A new museum dedicated to the history of armed policing will open to the public in the new year.
Exhibitions will detail the use of firearms by officers going back to the 1600s.
The Museum of Armed Policing also has a virtual firing range to show how police are tested in real-life situations.
The site in Chatteris, next to the UK headquarters of the Police Firearms Officers Association (PFOA), is open to visitors from January.
Its "core objective" will be to warn young people about the consequences of carrying weapons, a spokesman said.
A large cache of seized weapons and firearms will be on show, and the tragedies at Hungerford and Dunblane will feature as case studies.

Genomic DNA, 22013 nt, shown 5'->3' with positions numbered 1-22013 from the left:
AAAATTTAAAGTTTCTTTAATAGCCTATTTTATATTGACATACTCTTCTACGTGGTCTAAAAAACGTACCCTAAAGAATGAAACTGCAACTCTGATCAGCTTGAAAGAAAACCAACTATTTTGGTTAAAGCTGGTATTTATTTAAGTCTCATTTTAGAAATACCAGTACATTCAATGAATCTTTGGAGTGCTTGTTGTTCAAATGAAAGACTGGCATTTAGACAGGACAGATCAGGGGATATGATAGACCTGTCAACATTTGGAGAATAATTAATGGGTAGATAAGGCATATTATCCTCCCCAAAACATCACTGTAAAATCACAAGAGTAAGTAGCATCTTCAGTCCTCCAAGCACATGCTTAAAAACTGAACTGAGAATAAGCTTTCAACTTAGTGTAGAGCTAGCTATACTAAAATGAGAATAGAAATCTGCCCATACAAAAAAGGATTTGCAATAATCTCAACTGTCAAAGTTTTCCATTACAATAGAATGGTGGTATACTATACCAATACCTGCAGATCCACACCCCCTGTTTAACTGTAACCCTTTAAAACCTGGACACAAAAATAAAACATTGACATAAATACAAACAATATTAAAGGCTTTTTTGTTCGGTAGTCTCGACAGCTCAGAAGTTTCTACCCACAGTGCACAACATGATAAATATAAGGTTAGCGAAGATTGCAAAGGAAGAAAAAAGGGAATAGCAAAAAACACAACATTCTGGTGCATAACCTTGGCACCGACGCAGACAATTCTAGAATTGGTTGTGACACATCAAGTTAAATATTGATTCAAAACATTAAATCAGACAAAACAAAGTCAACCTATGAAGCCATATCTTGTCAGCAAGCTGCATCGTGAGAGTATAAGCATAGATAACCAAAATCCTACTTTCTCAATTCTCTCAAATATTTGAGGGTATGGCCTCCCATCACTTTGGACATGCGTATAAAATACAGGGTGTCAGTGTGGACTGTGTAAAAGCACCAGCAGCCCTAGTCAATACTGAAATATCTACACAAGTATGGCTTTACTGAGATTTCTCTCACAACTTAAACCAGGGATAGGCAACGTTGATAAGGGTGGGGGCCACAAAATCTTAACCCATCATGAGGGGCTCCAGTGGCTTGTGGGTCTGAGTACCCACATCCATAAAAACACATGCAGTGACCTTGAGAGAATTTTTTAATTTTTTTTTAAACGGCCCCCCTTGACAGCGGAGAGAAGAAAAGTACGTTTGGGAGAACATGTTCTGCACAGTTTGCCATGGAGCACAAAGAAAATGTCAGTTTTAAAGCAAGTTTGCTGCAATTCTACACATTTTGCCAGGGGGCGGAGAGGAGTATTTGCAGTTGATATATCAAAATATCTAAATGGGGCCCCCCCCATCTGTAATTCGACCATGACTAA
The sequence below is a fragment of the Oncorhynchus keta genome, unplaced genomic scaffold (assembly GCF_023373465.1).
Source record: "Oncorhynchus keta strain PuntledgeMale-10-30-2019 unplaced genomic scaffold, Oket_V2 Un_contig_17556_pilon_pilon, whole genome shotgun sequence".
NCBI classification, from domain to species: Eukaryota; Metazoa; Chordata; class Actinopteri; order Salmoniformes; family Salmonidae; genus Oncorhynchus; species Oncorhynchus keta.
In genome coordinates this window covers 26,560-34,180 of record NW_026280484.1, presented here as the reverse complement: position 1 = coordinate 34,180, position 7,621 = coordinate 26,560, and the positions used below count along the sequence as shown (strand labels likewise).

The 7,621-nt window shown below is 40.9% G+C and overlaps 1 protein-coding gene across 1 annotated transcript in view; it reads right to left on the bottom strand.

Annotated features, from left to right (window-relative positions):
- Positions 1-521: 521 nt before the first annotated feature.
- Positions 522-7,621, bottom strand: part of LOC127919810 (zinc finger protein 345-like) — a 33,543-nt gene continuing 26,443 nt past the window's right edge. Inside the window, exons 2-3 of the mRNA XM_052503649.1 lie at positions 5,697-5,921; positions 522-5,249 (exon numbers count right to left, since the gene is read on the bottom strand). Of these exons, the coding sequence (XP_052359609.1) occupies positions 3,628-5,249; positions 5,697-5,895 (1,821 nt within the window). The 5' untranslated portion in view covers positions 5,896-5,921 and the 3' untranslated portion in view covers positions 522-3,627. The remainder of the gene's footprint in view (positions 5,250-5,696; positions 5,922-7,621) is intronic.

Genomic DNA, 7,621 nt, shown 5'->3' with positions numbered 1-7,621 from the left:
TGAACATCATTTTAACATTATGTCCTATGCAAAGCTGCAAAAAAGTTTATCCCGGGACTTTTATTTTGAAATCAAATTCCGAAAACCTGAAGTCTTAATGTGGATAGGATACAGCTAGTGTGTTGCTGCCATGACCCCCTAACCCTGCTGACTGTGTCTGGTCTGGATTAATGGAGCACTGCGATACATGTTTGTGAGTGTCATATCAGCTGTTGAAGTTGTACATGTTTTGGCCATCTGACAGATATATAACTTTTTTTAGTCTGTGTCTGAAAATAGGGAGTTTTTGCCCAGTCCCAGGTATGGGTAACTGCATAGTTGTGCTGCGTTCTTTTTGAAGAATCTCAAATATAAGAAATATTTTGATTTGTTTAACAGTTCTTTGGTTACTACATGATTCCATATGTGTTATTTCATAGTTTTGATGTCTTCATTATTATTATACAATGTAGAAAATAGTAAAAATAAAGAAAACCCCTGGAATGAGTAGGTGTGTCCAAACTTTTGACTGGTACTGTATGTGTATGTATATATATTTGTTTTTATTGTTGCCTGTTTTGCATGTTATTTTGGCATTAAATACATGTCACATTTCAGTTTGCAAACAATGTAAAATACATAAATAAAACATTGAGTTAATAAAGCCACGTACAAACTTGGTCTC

Mark Williams, chief executive of the PFOA, said he wanted young people to be aware of the consequences of carrying weapons.
"We are keen to deliver a powerful message and tell people, especially young people, that carrying a weapon isn't worth it," he said.
"These are not toys. We have very strict gun laws here and we feel this is a great way to deliver the message - the issue is not just in America."
Head of UK Armed Policing, Simon Chesterman, said the museum will "celebrate the quality of the training and the quality of the men and women who are involved in armed policing."